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New doctor joins Custer Regional

Carrie Moore
Published: Thursday, July 25th, 2013

Come September, a new face will be taking care of patients and cheering on student athletes in Custer. Dr. Heith Waddell, M.D., will join Drs. Lisa Brown, Joleen Falkenburg, Joy Falkenburg and Terry Graber at Custer Regional Hospital and Clinic. 
Waddell was raised in Cheyenne, Wyo., where his family has lived for five generations. His interest in medicine came from his father, a paramedic who served many rural communities.
“When you grow up and your dad’s a great guy, you want to do just what he did,” Waddell said. “I didn’t want to be a paramedic, but I wanted to do something along those lines. So I went to medical school.”
Waddell received his undergraduate degree at Rocky Mountain College in Billings, Mont., and his medical degree from Finders University of South Australia in Adelaide. He completed his residency at Family Medicine Residency Clinic in Rapid City in June. 
“Australia has one of the top rural training programs in the world,” Waddell said. “Since I’m from a rural state, it was just the right fit.”
Waddell, who spent seven years in Australia training to be a physician, said his time there was a blast.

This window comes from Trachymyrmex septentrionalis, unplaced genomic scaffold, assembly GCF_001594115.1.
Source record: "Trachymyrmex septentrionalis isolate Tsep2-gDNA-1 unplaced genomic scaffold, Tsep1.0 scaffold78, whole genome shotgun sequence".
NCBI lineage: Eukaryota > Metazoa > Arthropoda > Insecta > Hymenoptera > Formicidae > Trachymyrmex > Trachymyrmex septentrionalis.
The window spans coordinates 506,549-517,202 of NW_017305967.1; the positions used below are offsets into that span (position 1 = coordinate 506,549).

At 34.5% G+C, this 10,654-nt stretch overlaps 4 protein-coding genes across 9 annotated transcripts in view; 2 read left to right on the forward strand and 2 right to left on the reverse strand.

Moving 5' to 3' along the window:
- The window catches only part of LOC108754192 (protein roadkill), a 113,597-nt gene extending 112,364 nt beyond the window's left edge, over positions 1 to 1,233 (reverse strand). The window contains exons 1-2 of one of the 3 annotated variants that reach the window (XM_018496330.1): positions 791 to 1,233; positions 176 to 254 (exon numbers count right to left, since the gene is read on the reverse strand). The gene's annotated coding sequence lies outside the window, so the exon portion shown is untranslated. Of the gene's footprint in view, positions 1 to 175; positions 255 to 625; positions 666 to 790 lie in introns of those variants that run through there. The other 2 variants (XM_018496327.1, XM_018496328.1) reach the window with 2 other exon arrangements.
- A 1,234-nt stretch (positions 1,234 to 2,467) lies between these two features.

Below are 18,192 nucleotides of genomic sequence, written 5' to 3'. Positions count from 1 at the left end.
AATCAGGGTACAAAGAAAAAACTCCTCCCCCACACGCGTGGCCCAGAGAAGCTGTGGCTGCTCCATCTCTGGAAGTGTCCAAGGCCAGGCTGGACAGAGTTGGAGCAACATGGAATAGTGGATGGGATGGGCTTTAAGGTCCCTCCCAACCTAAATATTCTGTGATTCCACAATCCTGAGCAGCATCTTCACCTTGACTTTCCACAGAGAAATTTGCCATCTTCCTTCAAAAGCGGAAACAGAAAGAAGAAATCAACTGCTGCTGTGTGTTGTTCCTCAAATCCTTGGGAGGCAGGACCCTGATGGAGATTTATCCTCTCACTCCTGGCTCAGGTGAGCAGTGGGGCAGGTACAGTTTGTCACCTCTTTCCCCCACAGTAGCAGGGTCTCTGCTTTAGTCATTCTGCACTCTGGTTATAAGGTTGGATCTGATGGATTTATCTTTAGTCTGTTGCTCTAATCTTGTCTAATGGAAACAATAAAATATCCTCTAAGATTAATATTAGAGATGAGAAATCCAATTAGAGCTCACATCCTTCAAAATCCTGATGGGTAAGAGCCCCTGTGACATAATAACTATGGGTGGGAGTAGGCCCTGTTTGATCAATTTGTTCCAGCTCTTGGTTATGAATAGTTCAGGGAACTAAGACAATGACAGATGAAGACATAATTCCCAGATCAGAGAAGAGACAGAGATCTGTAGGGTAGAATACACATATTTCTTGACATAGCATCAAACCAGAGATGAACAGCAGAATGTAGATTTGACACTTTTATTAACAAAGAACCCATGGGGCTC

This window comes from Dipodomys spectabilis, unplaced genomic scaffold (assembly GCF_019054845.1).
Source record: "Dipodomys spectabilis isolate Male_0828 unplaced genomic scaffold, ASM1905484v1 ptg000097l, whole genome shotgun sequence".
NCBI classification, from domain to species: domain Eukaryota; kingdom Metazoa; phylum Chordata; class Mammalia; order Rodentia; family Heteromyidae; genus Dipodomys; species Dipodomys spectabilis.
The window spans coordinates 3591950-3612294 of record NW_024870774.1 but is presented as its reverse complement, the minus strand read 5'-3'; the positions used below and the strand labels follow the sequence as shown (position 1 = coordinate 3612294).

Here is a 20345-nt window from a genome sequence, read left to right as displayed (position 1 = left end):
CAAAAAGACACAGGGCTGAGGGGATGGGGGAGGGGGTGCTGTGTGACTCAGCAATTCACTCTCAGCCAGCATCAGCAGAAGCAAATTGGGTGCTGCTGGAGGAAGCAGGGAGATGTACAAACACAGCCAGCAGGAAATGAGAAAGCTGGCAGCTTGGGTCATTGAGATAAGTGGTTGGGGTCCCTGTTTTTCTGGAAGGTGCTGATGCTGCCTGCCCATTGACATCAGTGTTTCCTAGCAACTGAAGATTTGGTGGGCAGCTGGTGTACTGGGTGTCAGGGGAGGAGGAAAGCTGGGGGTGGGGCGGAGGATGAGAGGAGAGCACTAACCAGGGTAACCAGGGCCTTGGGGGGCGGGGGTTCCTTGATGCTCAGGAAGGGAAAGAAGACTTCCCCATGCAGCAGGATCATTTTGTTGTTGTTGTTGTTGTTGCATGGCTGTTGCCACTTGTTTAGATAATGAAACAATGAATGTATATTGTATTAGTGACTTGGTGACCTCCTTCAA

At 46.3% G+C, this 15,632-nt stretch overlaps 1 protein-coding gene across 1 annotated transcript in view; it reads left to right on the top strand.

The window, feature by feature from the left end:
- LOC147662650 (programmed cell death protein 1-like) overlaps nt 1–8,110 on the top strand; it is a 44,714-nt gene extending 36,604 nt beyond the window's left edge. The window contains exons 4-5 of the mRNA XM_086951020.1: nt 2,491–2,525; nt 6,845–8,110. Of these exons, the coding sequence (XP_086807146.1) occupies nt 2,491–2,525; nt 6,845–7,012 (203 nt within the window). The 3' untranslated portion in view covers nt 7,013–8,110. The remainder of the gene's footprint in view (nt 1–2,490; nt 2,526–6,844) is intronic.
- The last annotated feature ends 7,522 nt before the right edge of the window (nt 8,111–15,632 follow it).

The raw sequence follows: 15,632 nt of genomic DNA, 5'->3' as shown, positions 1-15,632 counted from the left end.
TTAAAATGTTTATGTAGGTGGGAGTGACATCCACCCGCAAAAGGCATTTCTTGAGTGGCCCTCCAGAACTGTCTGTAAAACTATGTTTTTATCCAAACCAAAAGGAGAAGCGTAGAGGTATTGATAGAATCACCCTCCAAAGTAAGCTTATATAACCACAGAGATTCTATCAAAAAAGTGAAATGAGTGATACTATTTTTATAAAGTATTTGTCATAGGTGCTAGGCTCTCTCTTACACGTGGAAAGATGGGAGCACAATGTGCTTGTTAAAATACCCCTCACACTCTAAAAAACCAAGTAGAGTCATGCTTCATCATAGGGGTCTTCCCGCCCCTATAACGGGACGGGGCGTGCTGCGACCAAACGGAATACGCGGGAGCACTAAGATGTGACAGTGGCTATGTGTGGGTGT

Come September, a new face will be taking care of patients and cheering on student athletes in Custer. Dr. Heith Waddell, M.D., will join Drs. Lisa Brown, Joleen Falkenburg, Joy Falkenburg and Terry Graber at Custer Regional Hospital and Clinic. 

Waddell was raised in Cheyenne, Wyo., where his family has lived for five generations. His interest in medicine came from his father, a paramedic who served many rural communities.

“When you grow up and your dad’s a great guy, you want to do just what he did,” Waddell said. “I didn’t want to be a paramedic, but I wanted to do something along those lines. So I went to medical school.”

Waddell received his undergraduate degree at Rocky Mountain College in Billings, Mont., and his medical degree from Finders University of South Australia in Adelaide. He completed his residency at Family Medicine Residency Clinic in Rapid City in June. 

“Australia has one of the top rural training programs in the world,” Waddell said. “Since I’m from a rural state, it was just the right fit.”

Waddell, who spent seven years in Australia training to be a physician, said his time there was a blast.

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